Congratulations are in order for supermodel Karlie Kloss and venture capitalist Josh Kushner! Their baby boy, Levi Joseph, was born in the spring. But, as we’re sure the couple is finding out, babies require so many things! And if you’re richer than King Midas, those things often include a new, larger apartment because you can’t expect two pampered parents and a baby to crowd into a suburban macmansion sized duplex penthouse in SoHo’s Puck Building, of course. Why slum it in a 5,672 square-foot, four-bedroom, six-and-a-half-bath hovel when there’s a a 7,240-square-foot duplex, with five bedrooms and seven and a half bathrooms, going empty in the same building? The new place, for which the couple are now in contract, had been listed at $66 million, but its price was chopped to a $42.5 million before Kloss and Kushner swooped in to snap it up. (No word on the friends-and-family discount Karlie ‘n’ Josh surely got.)
With a new, huge place to settle into, the couple’s Puck Building starter unit is now available through Nick Gavin at Compass and Adam Modlin of Modlin Group with an asking price of $23.5 million. Taxes and common charges are a hefty $8,870 and $12,991 a month, respectively. The apartment is currently laid out as a three-bedroom, with a fourth bedroom used as a media room. A small gym is also convertible to a bedroom. One particularly nice thing about the condo is that the industrial history of the Puck Building has been respected, with barrel-vaulted brick ceilings and original cast iron beams and columns left exposed.
The couple sure seem to have a thing for stone: the entryway is inlaid grey-and-white marble in a honeycomb pattern, there’s a huge black marble fireplace in the 650-square-foot great room, and each of the seven bathrooms features striking stonework, with both master bathrooms being showplaces of spider-veined marble slabs. The kitchen is an unusual and attractive celadon color, with Italian lava stone counters, and an enormous La Cornue range. The listing notes, “off of the kitchen is a complete catering service suite with a pantry, powder room and storage area.” Well, naturally.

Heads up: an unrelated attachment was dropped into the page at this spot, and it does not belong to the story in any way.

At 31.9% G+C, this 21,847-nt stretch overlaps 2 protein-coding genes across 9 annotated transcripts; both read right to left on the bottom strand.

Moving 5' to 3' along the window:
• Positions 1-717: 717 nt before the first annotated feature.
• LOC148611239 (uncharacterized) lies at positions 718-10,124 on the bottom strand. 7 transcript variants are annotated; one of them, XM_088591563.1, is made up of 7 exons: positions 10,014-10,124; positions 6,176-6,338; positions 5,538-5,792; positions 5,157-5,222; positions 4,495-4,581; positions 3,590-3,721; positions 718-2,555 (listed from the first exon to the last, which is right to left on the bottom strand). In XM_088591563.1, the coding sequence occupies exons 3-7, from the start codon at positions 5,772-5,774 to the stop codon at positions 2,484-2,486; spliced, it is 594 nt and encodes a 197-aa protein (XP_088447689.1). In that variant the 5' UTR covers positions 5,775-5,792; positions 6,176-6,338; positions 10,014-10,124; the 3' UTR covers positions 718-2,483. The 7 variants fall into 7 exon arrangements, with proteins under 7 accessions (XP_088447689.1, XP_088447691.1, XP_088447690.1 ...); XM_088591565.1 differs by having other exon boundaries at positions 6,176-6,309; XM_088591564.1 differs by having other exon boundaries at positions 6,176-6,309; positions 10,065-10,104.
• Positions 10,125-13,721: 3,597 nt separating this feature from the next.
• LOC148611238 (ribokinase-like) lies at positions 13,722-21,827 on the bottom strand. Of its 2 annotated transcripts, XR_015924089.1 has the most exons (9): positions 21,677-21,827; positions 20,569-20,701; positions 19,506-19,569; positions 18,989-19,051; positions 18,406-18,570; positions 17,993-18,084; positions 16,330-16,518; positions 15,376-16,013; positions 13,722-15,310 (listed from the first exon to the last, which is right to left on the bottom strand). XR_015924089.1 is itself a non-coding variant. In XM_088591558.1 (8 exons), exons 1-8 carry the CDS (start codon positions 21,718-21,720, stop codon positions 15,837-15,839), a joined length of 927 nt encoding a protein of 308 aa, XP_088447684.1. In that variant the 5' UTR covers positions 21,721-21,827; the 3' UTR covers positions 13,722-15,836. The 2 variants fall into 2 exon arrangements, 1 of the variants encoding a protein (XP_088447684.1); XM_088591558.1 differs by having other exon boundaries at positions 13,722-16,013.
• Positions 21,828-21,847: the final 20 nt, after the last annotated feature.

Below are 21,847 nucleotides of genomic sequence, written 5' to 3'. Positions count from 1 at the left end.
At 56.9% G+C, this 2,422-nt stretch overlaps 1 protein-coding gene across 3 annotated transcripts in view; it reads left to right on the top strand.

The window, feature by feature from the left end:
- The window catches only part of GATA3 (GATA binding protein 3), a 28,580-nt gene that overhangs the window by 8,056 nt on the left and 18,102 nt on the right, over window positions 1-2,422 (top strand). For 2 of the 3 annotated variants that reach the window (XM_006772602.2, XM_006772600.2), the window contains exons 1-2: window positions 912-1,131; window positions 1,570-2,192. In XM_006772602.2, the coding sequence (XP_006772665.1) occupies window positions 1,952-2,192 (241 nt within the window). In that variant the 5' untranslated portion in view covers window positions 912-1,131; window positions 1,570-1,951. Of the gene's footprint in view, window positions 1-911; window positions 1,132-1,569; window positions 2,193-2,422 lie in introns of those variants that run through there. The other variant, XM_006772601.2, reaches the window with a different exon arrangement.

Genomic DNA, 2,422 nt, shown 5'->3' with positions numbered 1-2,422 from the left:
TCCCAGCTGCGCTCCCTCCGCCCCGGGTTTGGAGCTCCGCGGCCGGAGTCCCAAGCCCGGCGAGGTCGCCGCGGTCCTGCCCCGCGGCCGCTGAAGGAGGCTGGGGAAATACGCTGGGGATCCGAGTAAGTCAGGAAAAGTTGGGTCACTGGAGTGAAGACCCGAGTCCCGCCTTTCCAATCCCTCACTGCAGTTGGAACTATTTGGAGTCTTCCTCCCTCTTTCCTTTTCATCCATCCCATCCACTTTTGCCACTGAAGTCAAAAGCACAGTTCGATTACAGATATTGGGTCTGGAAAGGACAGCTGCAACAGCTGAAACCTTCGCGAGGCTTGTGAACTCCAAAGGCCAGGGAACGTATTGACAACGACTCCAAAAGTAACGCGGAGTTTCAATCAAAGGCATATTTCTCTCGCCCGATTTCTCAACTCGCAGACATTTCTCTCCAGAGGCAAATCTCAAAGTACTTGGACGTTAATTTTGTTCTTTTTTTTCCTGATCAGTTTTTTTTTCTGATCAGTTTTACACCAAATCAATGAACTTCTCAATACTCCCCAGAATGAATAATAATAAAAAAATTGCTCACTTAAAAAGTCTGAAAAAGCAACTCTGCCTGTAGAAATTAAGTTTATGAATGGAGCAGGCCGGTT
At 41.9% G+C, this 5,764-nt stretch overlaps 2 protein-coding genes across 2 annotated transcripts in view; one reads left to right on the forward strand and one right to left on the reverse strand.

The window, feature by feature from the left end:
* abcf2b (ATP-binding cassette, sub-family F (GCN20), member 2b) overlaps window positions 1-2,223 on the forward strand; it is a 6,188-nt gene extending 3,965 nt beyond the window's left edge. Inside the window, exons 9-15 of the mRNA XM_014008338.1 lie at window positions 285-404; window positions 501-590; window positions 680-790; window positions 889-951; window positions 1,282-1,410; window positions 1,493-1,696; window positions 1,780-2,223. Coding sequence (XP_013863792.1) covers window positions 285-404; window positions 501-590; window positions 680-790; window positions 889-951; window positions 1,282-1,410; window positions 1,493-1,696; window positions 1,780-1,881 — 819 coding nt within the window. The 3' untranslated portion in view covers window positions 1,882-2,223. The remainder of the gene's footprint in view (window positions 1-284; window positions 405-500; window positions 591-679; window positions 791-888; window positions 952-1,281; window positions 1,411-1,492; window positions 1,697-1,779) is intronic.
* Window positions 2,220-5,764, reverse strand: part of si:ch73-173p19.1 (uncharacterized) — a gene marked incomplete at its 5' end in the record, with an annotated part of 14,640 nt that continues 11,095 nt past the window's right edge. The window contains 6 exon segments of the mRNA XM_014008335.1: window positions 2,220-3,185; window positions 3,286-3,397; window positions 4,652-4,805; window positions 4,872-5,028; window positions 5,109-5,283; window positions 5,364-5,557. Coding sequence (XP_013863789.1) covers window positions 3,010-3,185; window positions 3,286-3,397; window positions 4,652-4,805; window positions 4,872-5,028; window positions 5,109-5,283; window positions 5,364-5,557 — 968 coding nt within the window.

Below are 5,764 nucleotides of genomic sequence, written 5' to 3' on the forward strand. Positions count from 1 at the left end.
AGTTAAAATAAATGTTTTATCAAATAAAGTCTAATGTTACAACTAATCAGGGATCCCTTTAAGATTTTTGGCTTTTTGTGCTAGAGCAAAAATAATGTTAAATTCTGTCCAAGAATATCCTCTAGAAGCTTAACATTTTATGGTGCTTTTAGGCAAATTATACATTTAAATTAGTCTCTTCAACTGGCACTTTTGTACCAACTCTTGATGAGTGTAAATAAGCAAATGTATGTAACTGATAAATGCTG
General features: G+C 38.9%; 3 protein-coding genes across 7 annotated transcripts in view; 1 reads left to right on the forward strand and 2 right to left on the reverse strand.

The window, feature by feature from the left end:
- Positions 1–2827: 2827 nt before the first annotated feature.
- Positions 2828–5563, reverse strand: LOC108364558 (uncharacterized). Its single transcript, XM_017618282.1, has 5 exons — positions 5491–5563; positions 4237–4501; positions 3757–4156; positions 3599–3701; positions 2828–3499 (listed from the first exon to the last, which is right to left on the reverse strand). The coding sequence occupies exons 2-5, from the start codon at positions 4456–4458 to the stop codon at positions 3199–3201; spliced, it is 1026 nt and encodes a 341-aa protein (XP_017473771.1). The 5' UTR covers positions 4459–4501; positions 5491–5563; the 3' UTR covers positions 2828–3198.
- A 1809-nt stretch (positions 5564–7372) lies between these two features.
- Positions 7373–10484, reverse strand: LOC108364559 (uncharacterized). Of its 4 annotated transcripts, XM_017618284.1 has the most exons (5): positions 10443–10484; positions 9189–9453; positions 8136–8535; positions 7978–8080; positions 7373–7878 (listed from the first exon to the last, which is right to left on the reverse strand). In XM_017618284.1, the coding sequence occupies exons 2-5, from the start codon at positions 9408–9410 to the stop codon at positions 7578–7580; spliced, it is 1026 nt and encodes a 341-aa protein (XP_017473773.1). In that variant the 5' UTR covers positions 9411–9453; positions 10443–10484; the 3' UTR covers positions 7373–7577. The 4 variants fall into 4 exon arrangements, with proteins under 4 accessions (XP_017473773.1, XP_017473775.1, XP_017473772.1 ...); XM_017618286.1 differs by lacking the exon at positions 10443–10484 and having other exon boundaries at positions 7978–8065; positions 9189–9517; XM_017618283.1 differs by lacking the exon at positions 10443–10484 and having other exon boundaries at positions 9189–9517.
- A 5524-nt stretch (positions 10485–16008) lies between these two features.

Upstairs, via the sweeping oak staircase — or more prosaically, via the elevator — are the bedrooms. West-facing guest bedrooms are ensuite with huge arched windows, filling them with afternoon light, while the sprawling master suite includes a sitting room with fireplace, a spacious bedroom, two fashionista-accommodating dressing rooms, and two lavish bathrooms.
Kushner is the brother of Jared Kushner, who himself is the husband of Ivanka Trump and former advisor to the former president. He’s also the son of zillionaire real estate mogul and attorney Charles Kushner, who was convicted in 2004 of 18 counts of tax evasion, illegal campaign contributions, and witness tampering. He served 14 months in Federal prison and was disbarred as a felon, but was pardoned by President Trump in late 2020. Papa Kushner bought the Puck Building in 1986 and it was later developed into luxury apartments by Jared.
SoHo was not always the tony residential neighborhood it is today and when the Puck Building was built in 1885 it was used a printing facility. It was also the home of Puck magazine, the first American satirical news magazine, similar to Punch in Britain. The magazine moved into the building in 1887 and remained there until it ceased publication in 1918.
After that, the building hosted several printing firms and an ink company, which meant the smell of ink permeated the neighborhood. The building gradually emptied as industrial concerns fled Manhattan, but was renovated into condo spaces for arts-related businesses in 1983. In 1986, satirical magazine Spy was produced in the building and nowadays the ground floor space is anchored by the outdoor retailer REI.
In addition to their new penthouse, last year the Kushner-Klosses (the Klushners? K-Kloss? Karlosh?), scooped up a $23.5 million waterfront mansion in Miami Beach. With around 15,000 square feet, twice the size of their new Manhattan bolt hole, they and the new baby should have plenty of room.